# Fourier transform to the wave equation

Consider a solution to the wave equation $$\psi\left(x,t\right)$$, then using Fourier transform, we can represent:

$$\psi\left(x,t\right)=\left(\frac{1}{2\pi}\right)^{2}\int_{-\infty}^{\infty}\int_{-\infty}^{\infty}\widetilde{\psi}\left(k,\omega\right)e^{i\left(kx+wt\right)}dkdw$$

Now if we'll apply this form into the wave equation $$\frac{\partial^{2}\psi}{\partial x^{2}}-\frac{1}{c^{2}}\frac{\partial^{2}\psi}{\partial t^{2}}=0$$

We'll get:

$$\int_{-\infty}^{\infty}\int_{-\infty}^{\infty}\widetilde{\psi}\left(k,\omega\right)e^{i\left(kx+wt\right)}\left(-k^{2}+\frac{\omega^{2}}{c^{2}}\right)dkdw=0$$

Now according to my book, this obligates the term $$\left(-k^{2}+\frac{\omega^{2}}{c^{2}}\right)$$ to be $$0$$.

I really cant understand why. My knowledge in Fourier transform is very low, we've just learned maybe $$2$$ hours just getting familier with the equations and applying it to some basic physics exercise. But I want to understand in a more profound way.

As I understand (with my basic knowledge of just year of math learnings), taking a fourier transform is equvivalent to representing a vector in a vector space using orthogonal basis. Which means $$e^{i\left(kx+wt\right)}$$ those are forming the orthogonal vector basis and the inner product is probably the integrals $$\int_{-\infty}^{\infty}\int_{-\infty}^{\infty} d\omega dk$$.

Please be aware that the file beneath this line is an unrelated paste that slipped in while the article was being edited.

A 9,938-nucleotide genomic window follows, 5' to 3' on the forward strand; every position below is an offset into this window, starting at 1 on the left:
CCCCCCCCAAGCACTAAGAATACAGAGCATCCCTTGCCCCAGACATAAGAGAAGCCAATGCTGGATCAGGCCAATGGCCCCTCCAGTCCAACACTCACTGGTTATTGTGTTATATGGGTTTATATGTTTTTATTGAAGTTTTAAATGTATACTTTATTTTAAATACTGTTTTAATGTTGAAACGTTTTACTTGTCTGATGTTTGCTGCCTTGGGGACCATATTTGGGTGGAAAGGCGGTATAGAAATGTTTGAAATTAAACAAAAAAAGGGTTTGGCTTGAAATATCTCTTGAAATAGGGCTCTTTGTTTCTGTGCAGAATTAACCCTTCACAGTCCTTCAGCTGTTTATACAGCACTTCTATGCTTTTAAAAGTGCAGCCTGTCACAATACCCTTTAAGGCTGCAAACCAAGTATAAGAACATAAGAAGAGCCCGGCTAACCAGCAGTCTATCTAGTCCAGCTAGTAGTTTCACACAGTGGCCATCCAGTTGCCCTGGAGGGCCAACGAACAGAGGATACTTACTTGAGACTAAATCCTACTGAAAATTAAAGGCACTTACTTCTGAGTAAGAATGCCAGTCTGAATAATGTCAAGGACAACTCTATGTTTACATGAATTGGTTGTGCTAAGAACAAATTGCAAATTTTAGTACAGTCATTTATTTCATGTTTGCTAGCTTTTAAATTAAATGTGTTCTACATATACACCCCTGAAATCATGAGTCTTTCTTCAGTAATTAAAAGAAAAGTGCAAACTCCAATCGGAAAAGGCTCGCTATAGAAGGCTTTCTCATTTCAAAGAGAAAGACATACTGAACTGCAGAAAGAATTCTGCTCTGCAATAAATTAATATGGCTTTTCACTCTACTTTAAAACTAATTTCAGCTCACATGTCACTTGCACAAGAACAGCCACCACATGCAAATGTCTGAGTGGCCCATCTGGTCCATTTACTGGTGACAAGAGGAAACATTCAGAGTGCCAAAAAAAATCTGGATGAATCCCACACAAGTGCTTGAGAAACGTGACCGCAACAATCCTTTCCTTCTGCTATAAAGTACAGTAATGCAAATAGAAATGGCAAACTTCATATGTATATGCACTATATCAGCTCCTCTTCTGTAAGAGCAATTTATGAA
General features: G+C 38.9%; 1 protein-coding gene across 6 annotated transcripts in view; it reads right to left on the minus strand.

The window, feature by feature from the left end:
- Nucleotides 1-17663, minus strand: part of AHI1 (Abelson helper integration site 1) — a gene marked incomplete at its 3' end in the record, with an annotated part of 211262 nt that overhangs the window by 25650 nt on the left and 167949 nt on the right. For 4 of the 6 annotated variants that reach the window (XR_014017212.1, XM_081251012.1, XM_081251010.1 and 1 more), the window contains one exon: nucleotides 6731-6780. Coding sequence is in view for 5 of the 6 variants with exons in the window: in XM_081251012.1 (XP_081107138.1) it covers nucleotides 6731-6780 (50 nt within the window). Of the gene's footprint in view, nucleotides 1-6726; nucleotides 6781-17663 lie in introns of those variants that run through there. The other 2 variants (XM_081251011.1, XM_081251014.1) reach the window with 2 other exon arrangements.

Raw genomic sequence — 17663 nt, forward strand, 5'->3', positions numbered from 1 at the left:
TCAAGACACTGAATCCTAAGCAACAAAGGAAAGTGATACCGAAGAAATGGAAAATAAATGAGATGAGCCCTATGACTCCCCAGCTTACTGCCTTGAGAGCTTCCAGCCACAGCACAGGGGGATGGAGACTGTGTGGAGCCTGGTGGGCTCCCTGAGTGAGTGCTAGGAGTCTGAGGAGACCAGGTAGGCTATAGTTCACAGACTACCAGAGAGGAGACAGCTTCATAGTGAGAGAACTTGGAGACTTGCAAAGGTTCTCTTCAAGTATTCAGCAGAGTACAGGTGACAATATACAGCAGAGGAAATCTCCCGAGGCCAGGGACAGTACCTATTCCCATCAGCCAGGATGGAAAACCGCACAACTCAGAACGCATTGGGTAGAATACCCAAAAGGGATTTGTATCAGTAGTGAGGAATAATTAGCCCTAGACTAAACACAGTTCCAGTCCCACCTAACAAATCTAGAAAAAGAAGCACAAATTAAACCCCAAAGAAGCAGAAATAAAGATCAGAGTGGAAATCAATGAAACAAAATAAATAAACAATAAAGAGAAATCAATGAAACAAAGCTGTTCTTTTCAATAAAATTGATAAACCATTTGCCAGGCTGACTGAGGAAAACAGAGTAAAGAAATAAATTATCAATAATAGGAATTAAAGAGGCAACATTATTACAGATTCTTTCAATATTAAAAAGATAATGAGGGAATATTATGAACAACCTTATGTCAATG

So why does $$\left(-k^{2}+\frac{\omega^{2}}{c^{2}}\right)$$ has to be $$0$$ in order for the equation to make sense? as I see it maybe the term $$\widetilde{\psi}\left(k,\omega\right)$$ can also cause everything to be $$0$$.

If someone can explain in a simple way which dosent require profound understanding of the math behind the scenes, I'll be greatful. Thanks

So if the integral you give is to be zero, then $$\tilde \Psi(k,\omega)(\omega^2-c^2k^2)$$ has to be zero for every $$\omega$$ and $$k$$. Thus either $$\tilde \Psi$$ is identically zero or $$(\omega^2-c^2k^2)$$ is zero.